The details of rebates and net prices for individual drugs are proprietary and not publicly available. Nonetheless, trends in Medicare Part D spending suggest that the difference between list and net prices is widening. According to a 2017 report from the Office of Inspector General of the US Department of Health and Human Services, an increasing percentage of patients receiving high-priced drugs enter catastrophic coverage each year, and Medicare spending on catastrophic coverage has more than tripled, from $10.8 billion in 2010 to $33.2 billion in 2015.16 Although Part D plans have had to return some excess profits, they have simultaneously collected additional payments from Medicare for cost overruns in the catastrophic phase of coverage.16
This analysis of the effects of prescription drug rebates on patient and Medicare spending suggests that out-of-pocket spending and progression through the Part D benefit should no longer be linked to the list price of a drug. There are 2 general policy approaches: (1) reconfiguring cost sharing to lower patient out-of-pocket costs and (2) removing incentives for plans to progress quickly through the stages of the Part D benefit.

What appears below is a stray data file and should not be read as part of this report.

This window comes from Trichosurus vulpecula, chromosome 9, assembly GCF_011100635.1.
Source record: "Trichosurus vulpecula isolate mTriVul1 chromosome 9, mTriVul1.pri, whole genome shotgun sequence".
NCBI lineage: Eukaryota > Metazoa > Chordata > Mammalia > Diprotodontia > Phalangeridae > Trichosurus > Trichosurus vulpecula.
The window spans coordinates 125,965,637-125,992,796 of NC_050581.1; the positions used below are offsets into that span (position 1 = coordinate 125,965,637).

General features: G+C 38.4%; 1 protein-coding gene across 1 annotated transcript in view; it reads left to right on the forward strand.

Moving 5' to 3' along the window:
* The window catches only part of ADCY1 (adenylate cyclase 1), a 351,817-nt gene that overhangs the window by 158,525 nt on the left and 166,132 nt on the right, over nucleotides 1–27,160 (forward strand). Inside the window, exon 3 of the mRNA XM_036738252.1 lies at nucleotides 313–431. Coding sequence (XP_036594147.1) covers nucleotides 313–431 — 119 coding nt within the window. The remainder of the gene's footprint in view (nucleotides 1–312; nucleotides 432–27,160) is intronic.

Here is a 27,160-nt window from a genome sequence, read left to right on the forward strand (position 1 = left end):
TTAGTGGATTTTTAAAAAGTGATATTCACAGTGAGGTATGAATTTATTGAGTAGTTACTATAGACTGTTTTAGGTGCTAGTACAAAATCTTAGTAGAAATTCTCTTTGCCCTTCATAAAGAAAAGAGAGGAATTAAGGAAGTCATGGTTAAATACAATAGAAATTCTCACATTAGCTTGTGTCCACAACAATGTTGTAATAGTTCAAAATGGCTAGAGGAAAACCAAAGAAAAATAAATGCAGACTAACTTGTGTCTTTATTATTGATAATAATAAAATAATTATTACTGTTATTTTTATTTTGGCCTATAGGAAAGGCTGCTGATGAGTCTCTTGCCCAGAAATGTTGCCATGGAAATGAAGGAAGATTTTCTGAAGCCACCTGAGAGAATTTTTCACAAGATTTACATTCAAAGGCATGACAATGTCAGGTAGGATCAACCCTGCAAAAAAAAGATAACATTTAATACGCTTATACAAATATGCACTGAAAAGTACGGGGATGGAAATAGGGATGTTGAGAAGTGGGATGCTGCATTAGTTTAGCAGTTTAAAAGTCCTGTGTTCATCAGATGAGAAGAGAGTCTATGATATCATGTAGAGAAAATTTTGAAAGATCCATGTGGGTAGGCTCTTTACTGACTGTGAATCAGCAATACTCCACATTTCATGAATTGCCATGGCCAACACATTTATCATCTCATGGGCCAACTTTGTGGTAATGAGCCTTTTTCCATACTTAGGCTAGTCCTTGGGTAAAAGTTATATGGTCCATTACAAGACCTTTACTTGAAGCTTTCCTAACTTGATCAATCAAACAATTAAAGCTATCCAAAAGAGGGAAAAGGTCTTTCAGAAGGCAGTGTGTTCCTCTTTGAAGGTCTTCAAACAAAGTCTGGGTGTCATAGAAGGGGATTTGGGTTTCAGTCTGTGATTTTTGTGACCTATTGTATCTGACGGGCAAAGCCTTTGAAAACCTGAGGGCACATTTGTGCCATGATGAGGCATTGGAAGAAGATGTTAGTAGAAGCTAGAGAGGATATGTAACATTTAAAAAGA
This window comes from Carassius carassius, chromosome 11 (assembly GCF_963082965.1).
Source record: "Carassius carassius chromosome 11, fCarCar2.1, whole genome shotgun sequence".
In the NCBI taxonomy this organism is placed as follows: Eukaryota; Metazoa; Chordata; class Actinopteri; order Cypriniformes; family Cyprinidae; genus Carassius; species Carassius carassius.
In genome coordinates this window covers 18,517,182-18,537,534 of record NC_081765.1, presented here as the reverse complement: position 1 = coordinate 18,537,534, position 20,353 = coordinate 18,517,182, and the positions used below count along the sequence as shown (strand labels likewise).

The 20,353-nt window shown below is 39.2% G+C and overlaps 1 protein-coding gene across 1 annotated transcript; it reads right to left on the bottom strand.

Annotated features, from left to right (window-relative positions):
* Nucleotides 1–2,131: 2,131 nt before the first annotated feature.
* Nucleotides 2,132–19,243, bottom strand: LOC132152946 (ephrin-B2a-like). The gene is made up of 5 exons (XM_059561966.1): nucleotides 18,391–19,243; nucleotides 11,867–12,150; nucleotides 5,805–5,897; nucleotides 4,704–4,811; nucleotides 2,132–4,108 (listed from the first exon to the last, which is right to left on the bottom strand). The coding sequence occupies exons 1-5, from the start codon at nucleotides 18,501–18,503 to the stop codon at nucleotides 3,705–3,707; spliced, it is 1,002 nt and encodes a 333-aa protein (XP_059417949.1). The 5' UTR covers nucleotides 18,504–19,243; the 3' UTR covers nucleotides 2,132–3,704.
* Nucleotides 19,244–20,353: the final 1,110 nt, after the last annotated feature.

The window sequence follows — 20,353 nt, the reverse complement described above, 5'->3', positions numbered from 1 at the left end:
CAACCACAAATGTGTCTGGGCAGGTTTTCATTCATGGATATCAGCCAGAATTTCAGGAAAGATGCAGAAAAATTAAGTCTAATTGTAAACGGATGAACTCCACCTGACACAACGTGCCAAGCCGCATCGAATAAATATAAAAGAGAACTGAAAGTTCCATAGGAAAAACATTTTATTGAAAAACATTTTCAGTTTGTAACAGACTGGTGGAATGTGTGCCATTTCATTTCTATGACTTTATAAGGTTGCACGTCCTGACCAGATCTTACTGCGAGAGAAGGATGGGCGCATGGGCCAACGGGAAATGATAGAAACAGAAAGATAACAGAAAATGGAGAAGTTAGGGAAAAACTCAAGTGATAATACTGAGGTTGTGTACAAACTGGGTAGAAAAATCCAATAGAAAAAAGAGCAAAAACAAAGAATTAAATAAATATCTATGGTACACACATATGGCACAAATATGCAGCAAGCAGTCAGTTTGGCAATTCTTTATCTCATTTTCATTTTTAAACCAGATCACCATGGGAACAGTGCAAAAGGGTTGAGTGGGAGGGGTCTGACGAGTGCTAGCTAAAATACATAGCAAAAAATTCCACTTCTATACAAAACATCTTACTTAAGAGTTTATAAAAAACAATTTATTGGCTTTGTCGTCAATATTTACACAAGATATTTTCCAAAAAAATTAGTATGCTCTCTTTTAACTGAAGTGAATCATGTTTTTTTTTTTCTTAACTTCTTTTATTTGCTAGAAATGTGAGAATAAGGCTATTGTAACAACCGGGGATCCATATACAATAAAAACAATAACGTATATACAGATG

Under the first approach, patient cost sharing could be shifted from coinsurance to flat copayments. Plans could still use tiers with higher copayment requirements to discourage use of nonpreferred drugs. This approach could be made actuarially equivalent to the current structure of the plans if some of the current excess costs for patients needing specialty drugs were reincorporated into copayments for lower-tiered products.17 Alternatively, Part D plans could calculate the patient’s out-of-pocket costs on the basis of the payer’s expected net price for the drug after rebates, rather than on the basis of list price. Currently, these point-of-sale rebates are allowed for Part D plan sponsors but are not required; in 2008, only 4 of 258 sponsors offered plans that provided estimated rebates at the point of sale, and less than 1% of beneficiaries were enrolled in these plans.18 The Centers for Medicare & Medicaid Services could mandate point-of-sale rebates or highlight plans that offer these rebates during the annual enrollment period.19